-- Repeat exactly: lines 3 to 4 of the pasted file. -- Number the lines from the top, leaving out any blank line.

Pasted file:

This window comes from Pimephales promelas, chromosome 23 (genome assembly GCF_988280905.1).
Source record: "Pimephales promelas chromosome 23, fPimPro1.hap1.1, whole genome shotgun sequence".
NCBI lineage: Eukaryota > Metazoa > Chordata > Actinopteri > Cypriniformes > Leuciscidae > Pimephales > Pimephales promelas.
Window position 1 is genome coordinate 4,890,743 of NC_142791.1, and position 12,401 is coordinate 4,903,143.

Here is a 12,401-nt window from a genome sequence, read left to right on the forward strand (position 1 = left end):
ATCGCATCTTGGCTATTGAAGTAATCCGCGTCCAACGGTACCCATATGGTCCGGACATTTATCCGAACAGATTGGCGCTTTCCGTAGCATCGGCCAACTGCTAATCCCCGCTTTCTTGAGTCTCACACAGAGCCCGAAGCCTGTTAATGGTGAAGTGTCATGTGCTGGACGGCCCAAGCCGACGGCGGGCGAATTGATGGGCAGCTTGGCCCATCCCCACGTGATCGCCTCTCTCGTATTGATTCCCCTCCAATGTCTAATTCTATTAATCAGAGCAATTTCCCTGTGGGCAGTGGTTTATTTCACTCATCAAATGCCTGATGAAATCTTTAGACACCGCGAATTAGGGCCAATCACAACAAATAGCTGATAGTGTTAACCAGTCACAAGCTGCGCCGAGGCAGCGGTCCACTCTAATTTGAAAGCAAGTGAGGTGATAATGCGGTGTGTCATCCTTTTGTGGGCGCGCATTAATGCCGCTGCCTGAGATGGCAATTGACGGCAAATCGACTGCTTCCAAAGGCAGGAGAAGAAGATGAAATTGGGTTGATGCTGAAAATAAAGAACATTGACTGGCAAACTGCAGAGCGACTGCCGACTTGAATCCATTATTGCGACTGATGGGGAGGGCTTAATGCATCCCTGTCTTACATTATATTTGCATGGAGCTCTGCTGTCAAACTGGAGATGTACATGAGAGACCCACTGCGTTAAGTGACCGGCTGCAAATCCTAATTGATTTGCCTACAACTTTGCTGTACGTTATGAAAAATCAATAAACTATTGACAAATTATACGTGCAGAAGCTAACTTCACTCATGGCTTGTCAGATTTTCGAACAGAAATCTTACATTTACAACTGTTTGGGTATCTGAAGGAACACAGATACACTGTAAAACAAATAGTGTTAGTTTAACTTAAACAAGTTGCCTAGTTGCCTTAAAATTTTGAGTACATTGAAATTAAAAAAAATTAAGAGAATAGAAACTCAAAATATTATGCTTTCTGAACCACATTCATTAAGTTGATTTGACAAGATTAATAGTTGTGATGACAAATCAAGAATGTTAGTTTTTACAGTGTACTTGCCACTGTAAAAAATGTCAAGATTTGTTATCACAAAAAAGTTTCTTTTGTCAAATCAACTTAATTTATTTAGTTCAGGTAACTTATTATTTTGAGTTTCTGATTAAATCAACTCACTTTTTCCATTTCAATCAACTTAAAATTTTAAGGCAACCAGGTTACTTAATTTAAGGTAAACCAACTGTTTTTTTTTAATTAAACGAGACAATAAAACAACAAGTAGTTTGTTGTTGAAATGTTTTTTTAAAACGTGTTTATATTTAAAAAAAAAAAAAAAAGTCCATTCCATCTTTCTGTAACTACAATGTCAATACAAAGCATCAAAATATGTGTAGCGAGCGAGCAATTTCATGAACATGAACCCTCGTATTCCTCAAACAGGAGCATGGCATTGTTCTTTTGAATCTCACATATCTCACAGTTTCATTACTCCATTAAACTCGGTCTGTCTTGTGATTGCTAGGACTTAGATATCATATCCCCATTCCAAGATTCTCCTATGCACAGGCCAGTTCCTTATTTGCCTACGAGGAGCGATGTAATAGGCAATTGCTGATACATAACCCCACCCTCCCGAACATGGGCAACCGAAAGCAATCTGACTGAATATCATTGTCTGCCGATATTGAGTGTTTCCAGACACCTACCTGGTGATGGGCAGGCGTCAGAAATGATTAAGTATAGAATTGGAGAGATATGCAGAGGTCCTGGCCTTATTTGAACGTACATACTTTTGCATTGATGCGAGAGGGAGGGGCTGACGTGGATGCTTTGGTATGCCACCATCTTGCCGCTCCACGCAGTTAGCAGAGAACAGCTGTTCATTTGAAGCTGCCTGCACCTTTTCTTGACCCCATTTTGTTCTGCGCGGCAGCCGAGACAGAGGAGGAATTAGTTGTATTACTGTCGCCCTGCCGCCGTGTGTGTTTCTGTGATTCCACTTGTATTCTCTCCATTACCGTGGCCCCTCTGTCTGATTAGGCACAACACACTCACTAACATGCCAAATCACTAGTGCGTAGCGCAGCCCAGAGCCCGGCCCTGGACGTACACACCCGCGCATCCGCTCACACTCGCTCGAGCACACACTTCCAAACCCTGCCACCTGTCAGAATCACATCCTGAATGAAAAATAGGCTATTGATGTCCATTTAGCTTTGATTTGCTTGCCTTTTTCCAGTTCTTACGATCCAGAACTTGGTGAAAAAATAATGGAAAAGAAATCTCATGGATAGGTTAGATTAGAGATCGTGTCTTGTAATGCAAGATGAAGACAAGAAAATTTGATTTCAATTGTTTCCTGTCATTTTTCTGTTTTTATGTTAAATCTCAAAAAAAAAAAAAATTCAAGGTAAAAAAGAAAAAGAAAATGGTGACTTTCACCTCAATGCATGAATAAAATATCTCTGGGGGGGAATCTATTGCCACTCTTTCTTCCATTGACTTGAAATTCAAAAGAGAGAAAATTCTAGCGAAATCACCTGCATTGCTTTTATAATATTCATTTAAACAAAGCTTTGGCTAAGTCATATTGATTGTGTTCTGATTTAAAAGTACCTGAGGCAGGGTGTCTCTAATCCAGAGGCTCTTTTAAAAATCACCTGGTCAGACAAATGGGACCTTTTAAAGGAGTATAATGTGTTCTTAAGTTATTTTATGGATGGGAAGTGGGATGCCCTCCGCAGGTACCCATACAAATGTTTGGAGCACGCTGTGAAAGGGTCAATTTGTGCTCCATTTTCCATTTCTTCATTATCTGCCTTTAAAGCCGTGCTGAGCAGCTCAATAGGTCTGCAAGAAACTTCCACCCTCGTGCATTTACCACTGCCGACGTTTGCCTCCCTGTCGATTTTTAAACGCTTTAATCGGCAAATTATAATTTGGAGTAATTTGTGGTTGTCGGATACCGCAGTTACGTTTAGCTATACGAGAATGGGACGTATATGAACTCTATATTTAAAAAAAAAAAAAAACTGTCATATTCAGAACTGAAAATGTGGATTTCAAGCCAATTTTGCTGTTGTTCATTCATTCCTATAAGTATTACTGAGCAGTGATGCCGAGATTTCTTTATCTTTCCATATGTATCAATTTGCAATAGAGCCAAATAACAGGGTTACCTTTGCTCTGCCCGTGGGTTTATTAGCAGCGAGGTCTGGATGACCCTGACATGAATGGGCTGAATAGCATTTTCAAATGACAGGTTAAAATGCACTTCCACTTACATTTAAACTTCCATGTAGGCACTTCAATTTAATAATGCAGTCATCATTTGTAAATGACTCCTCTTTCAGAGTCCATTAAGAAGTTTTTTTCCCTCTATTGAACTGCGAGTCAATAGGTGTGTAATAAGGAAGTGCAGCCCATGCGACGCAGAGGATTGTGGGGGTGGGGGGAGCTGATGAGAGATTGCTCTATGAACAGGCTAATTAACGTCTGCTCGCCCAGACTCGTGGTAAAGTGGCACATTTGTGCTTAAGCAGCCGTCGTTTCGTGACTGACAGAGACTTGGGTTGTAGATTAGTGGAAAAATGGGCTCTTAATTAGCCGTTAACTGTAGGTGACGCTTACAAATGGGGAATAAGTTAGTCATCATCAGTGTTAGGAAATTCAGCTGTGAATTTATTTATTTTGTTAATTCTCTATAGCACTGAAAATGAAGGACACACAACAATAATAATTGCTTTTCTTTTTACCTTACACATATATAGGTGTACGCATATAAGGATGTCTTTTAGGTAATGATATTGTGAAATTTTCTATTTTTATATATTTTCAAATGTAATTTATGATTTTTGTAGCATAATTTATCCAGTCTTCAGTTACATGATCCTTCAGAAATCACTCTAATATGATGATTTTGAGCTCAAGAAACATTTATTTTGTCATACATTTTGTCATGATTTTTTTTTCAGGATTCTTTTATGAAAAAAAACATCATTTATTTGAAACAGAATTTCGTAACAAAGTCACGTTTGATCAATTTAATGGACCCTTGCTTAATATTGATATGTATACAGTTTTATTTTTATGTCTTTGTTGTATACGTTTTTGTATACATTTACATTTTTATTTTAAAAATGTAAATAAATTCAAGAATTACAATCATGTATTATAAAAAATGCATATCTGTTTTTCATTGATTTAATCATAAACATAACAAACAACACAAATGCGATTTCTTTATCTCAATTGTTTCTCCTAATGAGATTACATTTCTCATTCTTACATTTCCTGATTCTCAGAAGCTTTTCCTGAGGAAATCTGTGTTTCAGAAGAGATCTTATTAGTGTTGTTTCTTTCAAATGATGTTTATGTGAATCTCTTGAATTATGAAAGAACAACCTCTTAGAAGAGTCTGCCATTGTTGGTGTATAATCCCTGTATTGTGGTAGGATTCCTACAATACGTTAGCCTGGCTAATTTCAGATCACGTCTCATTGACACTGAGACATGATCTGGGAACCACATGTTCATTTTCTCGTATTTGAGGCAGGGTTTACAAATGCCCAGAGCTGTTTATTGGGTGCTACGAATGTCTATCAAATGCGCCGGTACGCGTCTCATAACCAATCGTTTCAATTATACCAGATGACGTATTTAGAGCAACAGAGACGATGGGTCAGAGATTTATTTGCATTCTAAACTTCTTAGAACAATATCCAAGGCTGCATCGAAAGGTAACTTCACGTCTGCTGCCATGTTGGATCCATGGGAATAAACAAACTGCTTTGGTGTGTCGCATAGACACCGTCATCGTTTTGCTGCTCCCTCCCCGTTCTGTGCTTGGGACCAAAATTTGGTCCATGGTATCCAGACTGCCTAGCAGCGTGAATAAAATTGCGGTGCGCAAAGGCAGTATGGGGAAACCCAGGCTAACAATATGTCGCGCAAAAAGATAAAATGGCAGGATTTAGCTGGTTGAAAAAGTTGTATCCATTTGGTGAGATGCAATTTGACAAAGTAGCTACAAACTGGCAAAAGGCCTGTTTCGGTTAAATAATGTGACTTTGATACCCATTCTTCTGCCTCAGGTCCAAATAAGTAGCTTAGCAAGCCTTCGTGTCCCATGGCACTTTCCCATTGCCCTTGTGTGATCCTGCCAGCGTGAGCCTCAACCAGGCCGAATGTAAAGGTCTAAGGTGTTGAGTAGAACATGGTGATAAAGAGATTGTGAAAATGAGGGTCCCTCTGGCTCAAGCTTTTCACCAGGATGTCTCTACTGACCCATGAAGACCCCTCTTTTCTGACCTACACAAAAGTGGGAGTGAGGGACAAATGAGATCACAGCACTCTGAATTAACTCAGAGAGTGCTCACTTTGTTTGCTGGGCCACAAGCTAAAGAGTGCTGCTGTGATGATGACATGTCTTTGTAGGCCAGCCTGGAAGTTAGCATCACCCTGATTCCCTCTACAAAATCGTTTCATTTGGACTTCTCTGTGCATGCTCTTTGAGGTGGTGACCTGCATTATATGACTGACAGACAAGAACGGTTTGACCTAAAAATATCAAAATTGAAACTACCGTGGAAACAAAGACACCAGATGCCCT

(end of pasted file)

NCBI lineage: Eukaryota > Metazoa > Chordata > Actinopteri > Cypriniformes > Leuciscidae > Pimephales > Pimephales promelas.
Window position 1 is genome coordinate 4,890,743 of NC_142791.1, and position 12,401 is coordinate 4,903,143.